When the OM-D E-M5 Mark II was launched, it had been a very long time since there was really anybody other than Canon and Nikon in the frame when considering a ‘small format’ professional camera. But the times they were a-changin’, and the rise and rise of the mirrorless designs is bringing some old names back into the frame, most notably Olympus.
At the height of the 35mm OM system’s popularity, Olympus was the brand of choice for both pros and celebrity shooters alike. It was standard issue at National Geographic magazine, but plenty of others were also seduced by the whole OM ethos of compact, high performance cameras.
Now, around three decades later, Olympus is attempting to repeat this success with its digital-era OM-D system and it’s already enjoying a fair degree of success. The key ingredients are, once again, compact and highly-featured camera bodies, a superb system of lenses and, importantly, some appetite-inducing marketing. But most critical is the reprising of the styling which made cameras like the OM-4 such a hit. In a more general sense, this is also the story of mirrorless-versus-reflex. But while OM-D is undoubtedly a mirrorless success story; beyond the size benefits derived from eliminating the reflex mirror, the rise up the sales charts is really being propelled by the more identifiable ‘Olympusness’ of cameras like the E-M1… including the OM-era styling.
As it happens, models like the E-M1 represent serious implications for the D-SLR market, but the OM-D system collectively has helped legitimise the category, converting dyed-in-the-wool traditionalists who would have once never contemplated using anything other than a reflex. This trend is very likely to continue with the E-M5 Mark II which is, in reality, so different from its predecessor, it probably warranted a completely new model number, but then Olympus is no doubt keen for owners of the original to upgrade. Certainly, there has been a lot of water under the mirrorless camera bridge since the first E-M5 was launched back in early 2012 and, significantly, in that time OM-D has become the emphasis of Olympus’s activities in this category, surpassing the compact-style Digital Pen cameras. History, unquestionably, looks set to repeat.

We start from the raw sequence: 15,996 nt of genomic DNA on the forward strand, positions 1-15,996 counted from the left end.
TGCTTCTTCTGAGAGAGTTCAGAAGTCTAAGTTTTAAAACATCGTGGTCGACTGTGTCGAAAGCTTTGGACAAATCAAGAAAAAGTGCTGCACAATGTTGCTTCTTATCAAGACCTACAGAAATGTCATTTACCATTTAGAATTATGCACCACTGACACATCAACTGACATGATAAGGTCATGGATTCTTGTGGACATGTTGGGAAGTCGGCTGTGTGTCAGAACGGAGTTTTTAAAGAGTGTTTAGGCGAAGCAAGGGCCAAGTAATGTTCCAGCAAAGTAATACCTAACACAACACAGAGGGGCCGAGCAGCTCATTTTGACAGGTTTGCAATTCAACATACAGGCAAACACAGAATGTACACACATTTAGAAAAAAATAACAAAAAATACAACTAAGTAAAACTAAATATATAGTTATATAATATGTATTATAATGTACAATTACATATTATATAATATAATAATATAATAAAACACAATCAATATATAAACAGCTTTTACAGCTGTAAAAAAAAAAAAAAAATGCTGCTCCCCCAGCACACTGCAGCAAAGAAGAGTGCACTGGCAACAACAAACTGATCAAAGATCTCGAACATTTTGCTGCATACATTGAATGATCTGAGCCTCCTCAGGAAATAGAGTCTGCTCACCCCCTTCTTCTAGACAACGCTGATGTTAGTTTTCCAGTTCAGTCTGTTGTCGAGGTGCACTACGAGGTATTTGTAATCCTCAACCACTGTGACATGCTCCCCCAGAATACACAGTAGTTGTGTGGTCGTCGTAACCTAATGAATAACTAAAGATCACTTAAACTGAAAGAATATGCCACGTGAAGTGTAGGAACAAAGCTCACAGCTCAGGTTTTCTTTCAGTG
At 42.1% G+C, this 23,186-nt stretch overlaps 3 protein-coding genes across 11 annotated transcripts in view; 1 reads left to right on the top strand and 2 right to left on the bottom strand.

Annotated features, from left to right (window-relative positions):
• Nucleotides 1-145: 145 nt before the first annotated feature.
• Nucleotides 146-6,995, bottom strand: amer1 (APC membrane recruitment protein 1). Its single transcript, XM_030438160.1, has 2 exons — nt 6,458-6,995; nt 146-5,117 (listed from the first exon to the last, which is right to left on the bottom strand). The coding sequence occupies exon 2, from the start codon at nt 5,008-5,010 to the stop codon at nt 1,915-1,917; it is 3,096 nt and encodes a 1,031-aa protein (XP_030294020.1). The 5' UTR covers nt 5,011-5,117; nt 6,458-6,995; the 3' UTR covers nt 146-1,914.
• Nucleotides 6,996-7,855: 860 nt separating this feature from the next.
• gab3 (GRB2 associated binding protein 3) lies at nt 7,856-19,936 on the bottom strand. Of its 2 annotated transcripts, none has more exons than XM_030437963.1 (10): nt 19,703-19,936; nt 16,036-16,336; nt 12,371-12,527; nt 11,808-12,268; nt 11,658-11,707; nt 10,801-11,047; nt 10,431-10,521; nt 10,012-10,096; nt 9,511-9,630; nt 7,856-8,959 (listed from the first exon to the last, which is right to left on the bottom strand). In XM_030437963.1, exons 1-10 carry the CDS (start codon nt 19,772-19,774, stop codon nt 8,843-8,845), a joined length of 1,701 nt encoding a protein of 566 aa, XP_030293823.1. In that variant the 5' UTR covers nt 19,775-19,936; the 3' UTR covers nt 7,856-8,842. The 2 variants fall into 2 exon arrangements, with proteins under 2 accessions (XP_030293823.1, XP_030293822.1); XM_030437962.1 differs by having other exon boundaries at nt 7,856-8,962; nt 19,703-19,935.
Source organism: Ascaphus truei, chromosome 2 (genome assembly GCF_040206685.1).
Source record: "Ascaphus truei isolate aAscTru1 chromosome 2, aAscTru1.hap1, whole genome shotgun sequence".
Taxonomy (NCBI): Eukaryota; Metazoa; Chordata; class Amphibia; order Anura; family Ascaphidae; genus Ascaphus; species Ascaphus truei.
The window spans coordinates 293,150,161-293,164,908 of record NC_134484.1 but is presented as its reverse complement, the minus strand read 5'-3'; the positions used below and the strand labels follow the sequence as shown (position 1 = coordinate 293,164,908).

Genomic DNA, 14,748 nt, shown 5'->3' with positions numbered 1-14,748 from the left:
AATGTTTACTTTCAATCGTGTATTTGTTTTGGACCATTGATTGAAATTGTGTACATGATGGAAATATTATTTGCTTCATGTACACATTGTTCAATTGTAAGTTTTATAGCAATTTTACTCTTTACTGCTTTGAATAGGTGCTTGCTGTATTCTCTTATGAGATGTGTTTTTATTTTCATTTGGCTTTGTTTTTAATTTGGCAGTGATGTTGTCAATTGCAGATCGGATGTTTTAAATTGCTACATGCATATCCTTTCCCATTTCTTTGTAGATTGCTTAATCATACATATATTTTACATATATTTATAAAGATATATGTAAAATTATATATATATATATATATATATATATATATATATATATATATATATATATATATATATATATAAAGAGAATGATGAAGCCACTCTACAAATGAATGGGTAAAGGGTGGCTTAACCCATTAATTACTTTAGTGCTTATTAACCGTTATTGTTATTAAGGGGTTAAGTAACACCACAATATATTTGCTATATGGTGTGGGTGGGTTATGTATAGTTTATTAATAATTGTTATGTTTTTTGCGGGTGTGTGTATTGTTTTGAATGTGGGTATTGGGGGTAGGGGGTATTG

While it’s even more traditional-looking on the outside – and, consequently, even more OM-like – on the inside, the E-M5 II leverages all the current digital imaging technologies to deliver new capabilities and increased performance in quite a number of areas.
For the first time, Olympus is actively pursuing the video-maker and although the E-M5 II isn’t in the same league as Panasonic’s GH4 in this regard, it’s the next best thing in the Micro Four Thirds format (i.e. without going to a dedicated video camera). But the still photographer has plenty to be pleased about too, not the least being a multi-shot capture function that yields a 40 megapixels JPEG image or a 64 MP RAW file (more about this shortly).
Styling-wise, the E-M5 II has a more ‘pointy’ housing for its electronic viewfinder which is very reminiscent of the pentaprism housing on the OM-1 and OM-2. The lever-type on/off switch is borrowed straight from the OM-1 (it’s also reprised on the E-M1) and is located in exactly the same position on the top deck. The main mode dial now has a locking button – which you can choose to use or not – while the front and rear input wheels – now looking more dial-like than ever – have been downsized and relocated almost in tandem rather than side-by-side. This has freed up space for two more customisable buttons, namely ‘Fn3’ and ‘Fn4’ which default, respectively, to manual EVF/monitor switching and engaging HDR capture. On the rear panel is another analog-era lever – again borrowed from the E-M1 – which quickly switches the operations of the input wheels between exposure control (i.e. program shift/apertures/shutter speeds and exposure compensation) and ISO/white balance setting. You can also switch around which wheel does what. It’s a neat little arrangement which works really well in practice, essentially making four different functions accessible via the flick of a switch.